The Amazing Vikings

They earned their brutal reputation--but the Norse were also craftsmen, explorers and believers in democracy

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The Althing decided to exile him for three years, so Erik sailed west to explore a land he had heard about from sailors who had been blown off course. Making his way around a desolate coast, he came upon magnificent fjords flanked by lush meadows and forests of dwarf willow and birch, with glacier-strewn mountain ranges towering in the distance. This "green land," he decided (in what might have been a clever bit of salesmanship), would be a perfect place to live. In 985 Erik returned triumphantly to Iceland and enlisted a group of followers to help him establish the first Norse outposts on Greenland. Claiming the best plot of land for himself, Erik established his base at Brattahlid, a verdant spot at the neck of a fjord on the island's southwestern tip, across from what is now the modern airport at Narsarsuaq. He carved out a farm and built his wife a tiny church, just 8 ft. wide by 12 ft. long. (According to one legend, she refused to sleep with him until it was completed.)

The remains of this stone-and-turf building were found in 1961. The most spectacular discovery from the Greenland colonies was made in 1990, however, when two Inuit hunters searching for caribou about 55 miles east of Nuuk (the modern capital) noticed several large pieces of wood sticking out of a bluff. Because trees never grew in the area, they reported their discovery to the national museum. The wood turned out to be part of an enormous Norse building, perfectly sealed in permafrost covered by 5 ft. of sand: "definitely one of the best-preserved Norse sites we have," says archaeologist Joel Berglund, vice director of the Greenland National Museum and Archives in Nuuk.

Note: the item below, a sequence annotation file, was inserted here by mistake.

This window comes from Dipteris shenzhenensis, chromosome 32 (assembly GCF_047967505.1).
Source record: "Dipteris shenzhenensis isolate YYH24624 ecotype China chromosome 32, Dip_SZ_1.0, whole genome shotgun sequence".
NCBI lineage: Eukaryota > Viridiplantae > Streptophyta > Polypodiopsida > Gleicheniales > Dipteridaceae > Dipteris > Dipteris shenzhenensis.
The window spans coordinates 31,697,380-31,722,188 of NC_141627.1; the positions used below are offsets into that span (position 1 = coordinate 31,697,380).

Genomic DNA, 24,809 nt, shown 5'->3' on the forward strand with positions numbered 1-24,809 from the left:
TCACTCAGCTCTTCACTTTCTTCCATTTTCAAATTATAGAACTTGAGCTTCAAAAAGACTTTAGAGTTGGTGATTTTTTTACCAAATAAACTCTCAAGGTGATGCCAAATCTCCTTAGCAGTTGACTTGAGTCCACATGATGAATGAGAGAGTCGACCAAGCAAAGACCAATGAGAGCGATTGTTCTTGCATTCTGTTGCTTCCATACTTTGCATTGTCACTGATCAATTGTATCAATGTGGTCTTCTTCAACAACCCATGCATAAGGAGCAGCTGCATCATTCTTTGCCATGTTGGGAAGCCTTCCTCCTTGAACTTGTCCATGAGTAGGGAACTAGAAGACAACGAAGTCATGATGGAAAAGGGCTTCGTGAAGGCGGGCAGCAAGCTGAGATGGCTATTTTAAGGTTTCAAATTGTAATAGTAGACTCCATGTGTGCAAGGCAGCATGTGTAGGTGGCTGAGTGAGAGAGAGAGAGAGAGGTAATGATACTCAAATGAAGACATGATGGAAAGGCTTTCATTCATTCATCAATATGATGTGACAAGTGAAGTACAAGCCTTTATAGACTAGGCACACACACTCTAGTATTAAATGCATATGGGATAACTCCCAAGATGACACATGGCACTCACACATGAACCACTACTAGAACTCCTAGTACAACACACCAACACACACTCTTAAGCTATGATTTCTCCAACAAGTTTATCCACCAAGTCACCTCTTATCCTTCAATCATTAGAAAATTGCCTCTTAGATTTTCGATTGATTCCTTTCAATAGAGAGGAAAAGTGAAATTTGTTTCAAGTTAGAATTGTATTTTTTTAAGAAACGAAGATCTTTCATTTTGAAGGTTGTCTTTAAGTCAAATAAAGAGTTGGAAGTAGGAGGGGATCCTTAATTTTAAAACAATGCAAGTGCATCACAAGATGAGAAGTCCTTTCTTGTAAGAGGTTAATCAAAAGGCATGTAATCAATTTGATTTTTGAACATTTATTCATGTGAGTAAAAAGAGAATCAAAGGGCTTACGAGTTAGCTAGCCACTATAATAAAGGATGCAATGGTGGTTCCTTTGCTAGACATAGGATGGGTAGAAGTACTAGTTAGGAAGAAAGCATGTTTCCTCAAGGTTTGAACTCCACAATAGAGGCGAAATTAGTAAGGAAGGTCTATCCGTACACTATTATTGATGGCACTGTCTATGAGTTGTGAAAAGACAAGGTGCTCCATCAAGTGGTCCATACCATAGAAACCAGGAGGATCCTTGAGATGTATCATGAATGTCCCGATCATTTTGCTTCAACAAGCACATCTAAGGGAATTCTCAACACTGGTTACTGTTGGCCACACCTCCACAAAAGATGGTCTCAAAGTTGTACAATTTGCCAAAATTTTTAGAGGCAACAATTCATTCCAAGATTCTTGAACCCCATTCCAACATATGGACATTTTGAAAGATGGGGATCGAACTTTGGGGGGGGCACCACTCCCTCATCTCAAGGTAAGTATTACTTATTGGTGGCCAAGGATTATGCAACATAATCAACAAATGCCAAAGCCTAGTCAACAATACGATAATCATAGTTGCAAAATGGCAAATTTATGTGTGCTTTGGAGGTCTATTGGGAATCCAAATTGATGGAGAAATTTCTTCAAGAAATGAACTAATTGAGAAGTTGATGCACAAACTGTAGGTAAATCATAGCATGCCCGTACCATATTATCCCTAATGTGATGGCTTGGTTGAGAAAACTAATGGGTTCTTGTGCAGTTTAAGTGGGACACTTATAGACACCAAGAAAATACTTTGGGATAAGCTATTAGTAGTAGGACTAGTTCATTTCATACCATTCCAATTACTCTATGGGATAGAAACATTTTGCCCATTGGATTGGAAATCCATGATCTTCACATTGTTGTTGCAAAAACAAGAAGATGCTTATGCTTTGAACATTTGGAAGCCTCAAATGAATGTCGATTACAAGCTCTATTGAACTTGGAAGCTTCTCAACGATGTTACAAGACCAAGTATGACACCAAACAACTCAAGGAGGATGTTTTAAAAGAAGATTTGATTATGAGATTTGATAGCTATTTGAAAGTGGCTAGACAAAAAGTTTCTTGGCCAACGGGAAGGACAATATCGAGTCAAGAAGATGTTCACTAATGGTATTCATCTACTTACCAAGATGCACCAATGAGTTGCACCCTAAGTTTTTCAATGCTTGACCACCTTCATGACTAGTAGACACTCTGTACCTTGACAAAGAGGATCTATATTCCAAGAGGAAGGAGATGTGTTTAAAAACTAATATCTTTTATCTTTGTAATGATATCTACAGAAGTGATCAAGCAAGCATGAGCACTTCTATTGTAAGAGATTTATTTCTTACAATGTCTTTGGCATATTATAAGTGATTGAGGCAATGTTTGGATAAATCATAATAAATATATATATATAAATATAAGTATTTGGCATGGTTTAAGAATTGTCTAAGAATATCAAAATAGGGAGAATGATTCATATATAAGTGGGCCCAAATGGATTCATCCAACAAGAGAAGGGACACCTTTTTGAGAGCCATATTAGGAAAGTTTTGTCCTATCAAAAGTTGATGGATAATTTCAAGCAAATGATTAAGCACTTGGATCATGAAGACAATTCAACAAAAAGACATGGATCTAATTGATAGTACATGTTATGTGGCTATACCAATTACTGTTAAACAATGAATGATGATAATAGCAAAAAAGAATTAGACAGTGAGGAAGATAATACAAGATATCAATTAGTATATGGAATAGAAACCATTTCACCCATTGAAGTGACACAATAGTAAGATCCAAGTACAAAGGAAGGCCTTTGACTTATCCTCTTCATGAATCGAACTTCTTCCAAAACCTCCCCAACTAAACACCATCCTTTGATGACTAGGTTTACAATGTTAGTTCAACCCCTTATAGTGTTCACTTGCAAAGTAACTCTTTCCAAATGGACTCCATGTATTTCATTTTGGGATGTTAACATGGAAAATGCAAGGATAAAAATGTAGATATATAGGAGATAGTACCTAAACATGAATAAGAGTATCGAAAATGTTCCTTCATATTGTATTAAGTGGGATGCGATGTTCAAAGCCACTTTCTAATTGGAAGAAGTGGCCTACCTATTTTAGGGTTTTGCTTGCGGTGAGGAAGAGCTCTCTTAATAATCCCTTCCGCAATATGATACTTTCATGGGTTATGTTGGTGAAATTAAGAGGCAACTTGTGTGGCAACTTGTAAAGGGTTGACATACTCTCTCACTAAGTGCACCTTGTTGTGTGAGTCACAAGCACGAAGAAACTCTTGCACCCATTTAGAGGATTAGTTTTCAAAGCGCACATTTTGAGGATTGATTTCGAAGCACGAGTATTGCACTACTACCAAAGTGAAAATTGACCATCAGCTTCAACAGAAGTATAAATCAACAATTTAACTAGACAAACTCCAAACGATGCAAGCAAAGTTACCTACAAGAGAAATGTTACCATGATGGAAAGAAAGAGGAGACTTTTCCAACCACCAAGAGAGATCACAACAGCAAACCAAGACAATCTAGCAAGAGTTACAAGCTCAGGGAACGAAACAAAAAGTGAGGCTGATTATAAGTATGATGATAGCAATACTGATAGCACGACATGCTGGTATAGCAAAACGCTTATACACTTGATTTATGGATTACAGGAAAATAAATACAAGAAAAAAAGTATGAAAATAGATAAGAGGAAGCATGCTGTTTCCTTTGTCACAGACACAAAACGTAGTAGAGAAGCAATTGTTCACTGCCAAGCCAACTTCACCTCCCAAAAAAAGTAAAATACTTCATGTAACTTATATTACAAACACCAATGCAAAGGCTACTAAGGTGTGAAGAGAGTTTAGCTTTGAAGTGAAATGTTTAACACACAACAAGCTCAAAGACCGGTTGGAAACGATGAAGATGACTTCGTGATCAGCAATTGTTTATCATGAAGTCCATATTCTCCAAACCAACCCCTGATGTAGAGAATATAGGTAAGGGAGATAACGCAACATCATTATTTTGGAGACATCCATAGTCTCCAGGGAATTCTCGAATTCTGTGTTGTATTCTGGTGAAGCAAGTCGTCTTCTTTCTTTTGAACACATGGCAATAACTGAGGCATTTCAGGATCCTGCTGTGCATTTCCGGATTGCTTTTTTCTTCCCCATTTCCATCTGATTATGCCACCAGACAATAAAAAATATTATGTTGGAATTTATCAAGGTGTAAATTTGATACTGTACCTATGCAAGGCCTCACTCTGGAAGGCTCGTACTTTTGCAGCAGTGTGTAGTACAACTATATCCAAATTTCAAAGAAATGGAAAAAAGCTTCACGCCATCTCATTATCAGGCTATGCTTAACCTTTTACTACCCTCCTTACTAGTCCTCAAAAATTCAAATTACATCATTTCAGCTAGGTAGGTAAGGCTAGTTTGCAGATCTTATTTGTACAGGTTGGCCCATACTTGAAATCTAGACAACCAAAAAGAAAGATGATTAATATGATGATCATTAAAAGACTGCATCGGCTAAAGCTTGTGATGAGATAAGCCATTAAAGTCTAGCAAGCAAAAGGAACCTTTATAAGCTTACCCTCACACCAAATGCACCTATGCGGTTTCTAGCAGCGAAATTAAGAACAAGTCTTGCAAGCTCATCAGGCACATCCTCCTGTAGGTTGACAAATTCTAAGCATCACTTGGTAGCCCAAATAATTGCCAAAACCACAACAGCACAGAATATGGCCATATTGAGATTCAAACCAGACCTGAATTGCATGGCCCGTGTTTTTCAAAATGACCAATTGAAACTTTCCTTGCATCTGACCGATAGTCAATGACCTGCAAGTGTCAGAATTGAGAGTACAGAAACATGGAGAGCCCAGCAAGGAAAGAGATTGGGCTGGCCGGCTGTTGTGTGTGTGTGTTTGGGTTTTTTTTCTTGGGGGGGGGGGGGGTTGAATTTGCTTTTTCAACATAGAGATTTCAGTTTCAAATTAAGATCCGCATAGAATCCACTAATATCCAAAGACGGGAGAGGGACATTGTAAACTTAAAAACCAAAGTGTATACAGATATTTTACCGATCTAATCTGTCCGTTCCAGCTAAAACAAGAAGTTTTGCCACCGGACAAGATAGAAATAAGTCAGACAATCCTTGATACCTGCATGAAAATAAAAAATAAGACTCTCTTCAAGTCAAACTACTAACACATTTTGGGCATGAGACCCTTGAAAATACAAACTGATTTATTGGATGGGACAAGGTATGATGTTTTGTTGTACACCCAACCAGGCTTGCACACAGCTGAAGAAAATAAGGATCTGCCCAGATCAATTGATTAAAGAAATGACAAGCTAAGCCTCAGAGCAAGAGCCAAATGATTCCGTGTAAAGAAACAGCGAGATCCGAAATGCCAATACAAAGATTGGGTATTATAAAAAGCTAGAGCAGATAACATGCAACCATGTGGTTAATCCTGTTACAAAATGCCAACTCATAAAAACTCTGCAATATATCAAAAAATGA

According to Berglund, a leader of the dig at the "Farm Beneath the Sand" from 1991 through 1996, the site was occupied for nearly 300 years, from the mid-11th century to the end of the 13th century. "It went from small to big and then from big to small again," he explains. "They started with a classic longhouse, which later burned down." The place was abandoned for a while and then rebuilt into what became a "centralized farm," a huge, multifunction building with more than 30 rooms housing perhaps 15 or 20 people, plus sheep, goats, cows and horses.

The likeliest reason for this interspecies togetherness was the harsh climate. Observes Berglund: "The temperature today gets as cold as -50°C (-58°F)." Bones recovered from trash middens in the house indicate that the occupants dined mostly on wild caribou and seals, which were plentiful along the coast. (The domesticated animals were apparently raised for their wool and milk, not meat.) Scientists recovered more than 3,000 artifacts in the ruins, including a wooden loom, children's toys and combs. Along with hair, body lice and animal parasites, these items will be invaluable in determining what each room was used for. Researchers also found bones and other remnants from meals, and even a mummified goat. That means, says Berglund, "we'll even be able to tell whether there was enough food and whether the people and animals were healthy."

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